New legislation proposed in the U.S. Senate calls for the Department of Defense to phase out the use of firefighting foam, or aqueous film-forming foam (AFFF), which has been linked to a risk of cancer among firefighters, as well as groundwater and drinking water contamination near military bases, commercial airports and other locations where firefighting foam is routinely used to extinguish jet fuel and petroleum fires. If you or someone you love has been diagnosed with cancer or another serious health problem after being exposed to per- and polyfluoroalkyl substances (PFAS) chemicals in toxic firefighting foam, contact an experienced firefighter foam cancer attorney today to explore your possible compensation options.
The use of perfluorooctanoic acid (PFOA) and perfluorooctanesulfonic acid (PFOS) in AFFF, known collectively as PFAS, gives firefighting foam its low surface tension and ability to spread, which makes it an effective tool for use against flammable liquid fires. Since it was first developed in the 1960s, firefighting foam has been used by the U.S. military and by fire departments across the country to control petroleum-based fires that cannot be extinguished by water alone. However, serious concerns have emerged about the safety of the fluorosurfactants in AFFF, which have been tied to a number of serious adverse health consequences, including thyroid disease, liver damage, obesity, hormone suppression, decreased fertility and several different types of cancer. The chemicals have also been found in the water supplies near several U.S. military bases where firefighting foam was routinely used during training exercises.
The problem with PFAS/PFOA/PFOS is multifaceted. For one, the chemicals can enter the environment and the human body through the air, soil, food or water, and once they are there, there is virtually no way to get rid of them. That is because PFAS can take thousands of years to degrade, during which time they can continue to damage the environment and harm human health. In fact, PFAS are so persistent in the environment and the human body that they have been nicknamed “forever chemicals.” With prolonged exposure to PFAS through the use of firefighting foam or through contaminated groundwater or drinking water, the chemicals can build up in the blood, liver and kidneys and pose a serious health risk. PFAS chemicals are also found in a number of household products and foods, though the FDA has said that exposure to PFAS in food does not constitute a human health concern.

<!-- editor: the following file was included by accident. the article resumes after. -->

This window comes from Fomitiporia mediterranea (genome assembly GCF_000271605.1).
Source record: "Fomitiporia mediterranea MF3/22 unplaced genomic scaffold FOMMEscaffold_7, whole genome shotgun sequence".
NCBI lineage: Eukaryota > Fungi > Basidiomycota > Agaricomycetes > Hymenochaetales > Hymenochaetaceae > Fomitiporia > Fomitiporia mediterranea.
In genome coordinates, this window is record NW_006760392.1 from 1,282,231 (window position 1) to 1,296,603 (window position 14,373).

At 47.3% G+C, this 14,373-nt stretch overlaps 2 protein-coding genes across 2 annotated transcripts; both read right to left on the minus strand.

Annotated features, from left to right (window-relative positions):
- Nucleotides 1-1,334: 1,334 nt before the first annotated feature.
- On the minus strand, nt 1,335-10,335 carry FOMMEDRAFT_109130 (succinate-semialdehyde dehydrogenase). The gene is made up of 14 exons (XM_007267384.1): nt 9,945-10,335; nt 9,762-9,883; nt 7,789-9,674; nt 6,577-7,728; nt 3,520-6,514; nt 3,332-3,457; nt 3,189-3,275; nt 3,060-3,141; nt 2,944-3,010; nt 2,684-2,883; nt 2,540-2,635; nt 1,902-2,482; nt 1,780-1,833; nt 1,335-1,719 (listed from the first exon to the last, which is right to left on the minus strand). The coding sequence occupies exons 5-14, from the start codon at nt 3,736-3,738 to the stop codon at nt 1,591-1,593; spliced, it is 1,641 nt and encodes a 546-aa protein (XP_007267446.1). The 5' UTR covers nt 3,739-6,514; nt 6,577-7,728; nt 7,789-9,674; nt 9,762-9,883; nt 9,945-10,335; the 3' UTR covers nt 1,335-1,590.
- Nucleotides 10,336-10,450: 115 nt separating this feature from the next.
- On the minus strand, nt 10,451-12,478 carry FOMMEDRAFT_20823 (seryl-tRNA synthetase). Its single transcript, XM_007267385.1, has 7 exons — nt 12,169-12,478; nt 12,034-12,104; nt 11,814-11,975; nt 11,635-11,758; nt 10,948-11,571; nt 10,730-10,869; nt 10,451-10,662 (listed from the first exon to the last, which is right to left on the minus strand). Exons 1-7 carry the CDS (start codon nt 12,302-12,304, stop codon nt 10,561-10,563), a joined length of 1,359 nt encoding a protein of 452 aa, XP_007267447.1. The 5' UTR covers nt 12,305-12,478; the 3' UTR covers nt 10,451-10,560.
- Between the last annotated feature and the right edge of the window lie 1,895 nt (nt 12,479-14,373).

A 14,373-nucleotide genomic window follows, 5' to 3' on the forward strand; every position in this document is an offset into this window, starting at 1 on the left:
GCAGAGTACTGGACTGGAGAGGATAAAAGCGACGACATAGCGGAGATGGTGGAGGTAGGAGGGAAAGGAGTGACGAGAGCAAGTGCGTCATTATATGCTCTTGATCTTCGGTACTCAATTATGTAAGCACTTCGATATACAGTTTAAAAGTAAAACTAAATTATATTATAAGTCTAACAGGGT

Amid growing concerns about the health risks of PFAS exposure, the Department of Defense has faced increased pressure to find an alternative to AFFF for fighting jet fuel and petroleum fires. Earlier this month, the Senate Armed Services Committee passed the National Defense Authorization Act (NDAA) for fiscal year 2021, which contains provisions aimed at addressing concerns about contaminated sources of drinking water from PFAS and facilitating the phasing out of PFAS-containing AFFF. The committee issued an executive summary of the NDAA on June 11, and the bill will now advance to the Senate floor for consideration.
Absent a nationwide ban on AFFF, several U.S. states have already taken steps to protect residents from exposure to the toxic chemicals in firefighting foam. In December 2019, New York governor Andrew Cuomo approved legislation to ban the use of PFAS-based firefighter foam for training purposes and for use in fighting certain kinds of fires. The Washington State Senate, in March, approved a bill that would phase out the use of PFAS in firefighting foam. And, as part of an unprecedented statewide PFAS foam disposal program, the state of Michigan recently collected more than 30,000 gallons of firefighting foam from commercial airports and municipal fire departments for shipment to a hazardous waste landfill.
A nationwide phase-out of toxic firefighting foam would mark a significant triumph for those who have suffered the adverse effects of exposure to PFAS chemicals in AFFF and are pursuing legal claims for damages. A number of companies that manufacture firefighting foam have already been sued in federal court and the lawsuits have been consolidated in the U.S. District Court for the District of South Carolina as part of a multidistrict litigation (MDL). If you have been diagnosed with cancer, liver damage, thyroid disease or another serious medical condition and you believe exposure to PFOA or PFOS in firefighter foam to be the cause, do not hesitate to speak to a qualified AFFF injury lawyer about your legal options.